News

Theme Nights…Are They Worth the Work?

14 January 2009By Kelly Sanford

When competition for charter clients is high, the onus falls on the crew to up the ante by creating a signature appeal for charter brokers and their clients. As fees for charters have skyrocketed over the years, so have the hours spent by crew trying to wow the guests.

Chefs design elaborate plates that rival Le Cirque and stews develop ornate dinner themes that rival Cirque de Soleil. The amount of time and energy spent on setting up and breaking down these extravagant meals can be staggering. Some boats allocate cavernous spaces to store the props needed to put on a perfect show – which often includes costumes for guests and crew, complicated table settings and specialized serving pieces.

Theme nights have become such a standard in the charter market that just about every boat show and charter yacht show hosts some sort of theme-oriented competition. But taking into account the substantial workload that is already standard on charter, are the hours spent on theme nights time spent wisely?

Joanne Barber is a freelance stewardess who has been doing charters for well over a decade. She says, “Theme nights can be a lot of fun. I think some crew enjoy them as much as the guests, and not all theme nights are really all that time consuming.” Still, she cautions, theme nights are not for everyone. “Some charters really get into them and enjoy dressing up and taking pictures, but some charters just want to have a quiet meal. You really have to read your guests and take your cue from them.”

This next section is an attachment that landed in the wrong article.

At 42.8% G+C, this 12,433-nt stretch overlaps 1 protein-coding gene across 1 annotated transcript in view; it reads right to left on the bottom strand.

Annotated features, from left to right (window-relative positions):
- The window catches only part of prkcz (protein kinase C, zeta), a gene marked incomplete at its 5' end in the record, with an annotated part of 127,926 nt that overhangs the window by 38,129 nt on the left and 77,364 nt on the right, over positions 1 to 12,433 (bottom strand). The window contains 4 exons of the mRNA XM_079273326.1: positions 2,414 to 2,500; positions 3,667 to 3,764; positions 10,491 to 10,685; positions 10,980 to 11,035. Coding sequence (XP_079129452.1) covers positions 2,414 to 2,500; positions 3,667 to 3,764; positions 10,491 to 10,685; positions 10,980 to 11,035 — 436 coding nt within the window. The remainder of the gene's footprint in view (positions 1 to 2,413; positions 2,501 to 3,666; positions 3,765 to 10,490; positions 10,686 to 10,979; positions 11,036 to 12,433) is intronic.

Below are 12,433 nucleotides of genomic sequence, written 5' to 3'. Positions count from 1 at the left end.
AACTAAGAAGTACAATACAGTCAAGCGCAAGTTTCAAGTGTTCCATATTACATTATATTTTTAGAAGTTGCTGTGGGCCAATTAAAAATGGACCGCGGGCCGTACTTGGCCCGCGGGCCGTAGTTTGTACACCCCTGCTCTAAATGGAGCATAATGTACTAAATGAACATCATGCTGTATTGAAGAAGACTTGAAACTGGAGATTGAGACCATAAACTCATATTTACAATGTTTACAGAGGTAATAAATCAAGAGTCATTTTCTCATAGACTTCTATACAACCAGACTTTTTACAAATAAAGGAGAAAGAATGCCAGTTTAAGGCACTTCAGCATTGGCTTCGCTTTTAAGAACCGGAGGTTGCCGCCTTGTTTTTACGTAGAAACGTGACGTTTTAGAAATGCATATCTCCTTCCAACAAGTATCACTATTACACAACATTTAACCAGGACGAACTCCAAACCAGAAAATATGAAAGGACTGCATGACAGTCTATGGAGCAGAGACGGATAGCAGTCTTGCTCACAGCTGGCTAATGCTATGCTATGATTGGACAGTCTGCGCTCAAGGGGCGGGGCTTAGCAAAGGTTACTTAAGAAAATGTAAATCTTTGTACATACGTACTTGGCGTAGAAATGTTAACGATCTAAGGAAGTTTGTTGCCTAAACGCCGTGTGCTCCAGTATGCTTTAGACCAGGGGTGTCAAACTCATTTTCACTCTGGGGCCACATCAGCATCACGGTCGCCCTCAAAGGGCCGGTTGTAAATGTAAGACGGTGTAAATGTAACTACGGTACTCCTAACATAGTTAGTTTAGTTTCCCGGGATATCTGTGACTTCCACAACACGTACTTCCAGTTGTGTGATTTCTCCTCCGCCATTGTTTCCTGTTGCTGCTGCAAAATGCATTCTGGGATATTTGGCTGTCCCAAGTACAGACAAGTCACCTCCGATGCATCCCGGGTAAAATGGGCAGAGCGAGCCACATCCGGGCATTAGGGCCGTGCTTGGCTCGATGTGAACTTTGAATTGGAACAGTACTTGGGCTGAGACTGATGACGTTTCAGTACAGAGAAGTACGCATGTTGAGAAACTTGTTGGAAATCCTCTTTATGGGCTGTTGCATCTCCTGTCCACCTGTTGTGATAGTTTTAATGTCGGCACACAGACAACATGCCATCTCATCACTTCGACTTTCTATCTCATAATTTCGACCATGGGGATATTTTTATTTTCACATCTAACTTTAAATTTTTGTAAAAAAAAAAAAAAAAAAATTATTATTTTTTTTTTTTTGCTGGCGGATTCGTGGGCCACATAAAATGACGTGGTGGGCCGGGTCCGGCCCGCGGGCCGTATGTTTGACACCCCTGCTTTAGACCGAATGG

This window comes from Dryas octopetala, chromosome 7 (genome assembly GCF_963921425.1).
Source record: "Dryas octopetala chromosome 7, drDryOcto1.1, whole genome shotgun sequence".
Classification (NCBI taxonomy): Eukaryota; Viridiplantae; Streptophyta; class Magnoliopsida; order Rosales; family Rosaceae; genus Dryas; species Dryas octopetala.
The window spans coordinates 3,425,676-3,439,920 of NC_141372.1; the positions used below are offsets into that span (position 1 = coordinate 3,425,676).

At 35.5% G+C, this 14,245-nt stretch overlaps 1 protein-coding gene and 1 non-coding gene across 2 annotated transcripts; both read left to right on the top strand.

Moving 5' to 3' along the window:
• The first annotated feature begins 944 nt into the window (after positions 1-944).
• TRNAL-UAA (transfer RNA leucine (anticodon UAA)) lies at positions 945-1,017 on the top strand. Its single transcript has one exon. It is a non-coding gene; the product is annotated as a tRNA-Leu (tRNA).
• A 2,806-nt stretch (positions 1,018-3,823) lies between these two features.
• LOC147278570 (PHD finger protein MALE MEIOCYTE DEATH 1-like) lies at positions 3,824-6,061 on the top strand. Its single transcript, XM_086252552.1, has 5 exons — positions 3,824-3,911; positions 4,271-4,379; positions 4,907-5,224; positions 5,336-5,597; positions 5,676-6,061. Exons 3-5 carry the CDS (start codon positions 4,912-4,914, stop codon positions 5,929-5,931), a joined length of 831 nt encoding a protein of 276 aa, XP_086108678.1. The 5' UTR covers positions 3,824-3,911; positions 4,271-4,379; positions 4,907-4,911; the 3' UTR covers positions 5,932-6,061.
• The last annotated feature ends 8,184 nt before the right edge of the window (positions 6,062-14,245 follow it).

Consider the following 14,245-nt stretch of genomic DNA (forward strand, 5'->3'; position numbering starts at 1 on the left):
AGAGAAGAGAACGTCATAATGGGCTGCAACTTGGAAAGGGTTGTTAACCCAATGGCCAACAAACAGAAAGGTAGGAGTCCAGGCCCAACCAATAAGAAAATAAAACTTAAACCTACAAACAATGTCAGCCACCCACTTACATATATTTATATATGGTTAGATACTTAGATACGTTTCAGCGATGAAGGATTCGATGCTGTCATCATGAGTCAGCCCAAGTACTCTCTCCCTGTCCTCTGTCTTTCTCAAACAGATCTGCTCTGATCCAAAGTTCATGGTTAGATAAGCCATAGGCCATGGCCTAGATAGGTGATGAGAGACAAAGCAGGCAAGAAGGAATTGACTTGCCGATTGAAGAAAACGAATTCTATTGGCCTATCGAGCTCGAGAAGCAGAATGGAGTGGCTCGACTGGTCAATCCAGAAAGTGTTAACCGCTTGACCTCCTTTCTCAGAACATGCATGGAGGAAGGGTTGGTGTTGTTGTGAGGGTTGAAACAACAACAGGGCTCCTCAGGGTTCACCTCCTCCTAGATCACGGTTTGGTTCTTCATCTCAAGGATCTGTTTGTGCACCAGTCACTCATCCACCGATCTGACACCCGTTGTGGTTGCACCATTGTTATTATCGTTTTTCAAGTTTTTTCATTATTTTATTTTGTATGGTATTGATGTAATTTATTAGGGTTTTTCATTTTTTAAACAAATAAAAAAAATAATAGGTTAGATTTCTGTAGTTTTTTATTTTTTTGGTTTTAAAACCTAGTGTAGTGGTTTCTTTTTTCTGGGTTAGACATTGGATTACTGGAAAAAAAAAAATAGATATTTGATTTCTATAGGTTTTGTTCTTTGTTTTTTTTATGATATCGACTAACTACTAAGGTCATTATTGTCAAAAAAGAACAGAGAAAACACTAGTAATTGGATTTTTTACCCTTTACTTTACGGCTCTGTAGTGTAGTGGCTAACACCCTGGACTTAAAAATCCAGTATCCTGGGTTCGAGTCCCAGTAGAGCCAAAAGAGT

Even if the guests really enjoy theme nights, does that ultimately translate into an improved perception of the quality of service? In other words, will it boost the tip?

Barber says, “Theme nights are a really good opportunity to interact with the guests.” Logically, developing a connection with guests should raise the generosity meter at the end of the trip; however logic does not always reign supreme. Theme nights can create a rather informal environment, and the more informal the relationship between guests and crew becomes, the higher the risk that these fun-filled evenings actually may hurt your tip. Quirky themes can create an environment where your efforts are interpreted subconsciously as “having fun” with the guests rather than attending to them.

Charter broker Ann Landry of Northrop and Johnson says, “Theme nights can be great – I have [some] clients who are totally into it; they bring their own costumes and like to do it up every night. But they are likely the exception. I think most people come to the table to have a fine meal, great wine and excellent service, but an over-the-top theme or over-decorated table can overpower their experience.” She agrees with Barber in cautioning crew to “take the lead from the client. See how they like it before going too extreme.”

Landry’s advice is to “set aside one or two nights where the theme is the thing and the food and service are on a more casual basis. I would do it no more than two nights for most charter parties.”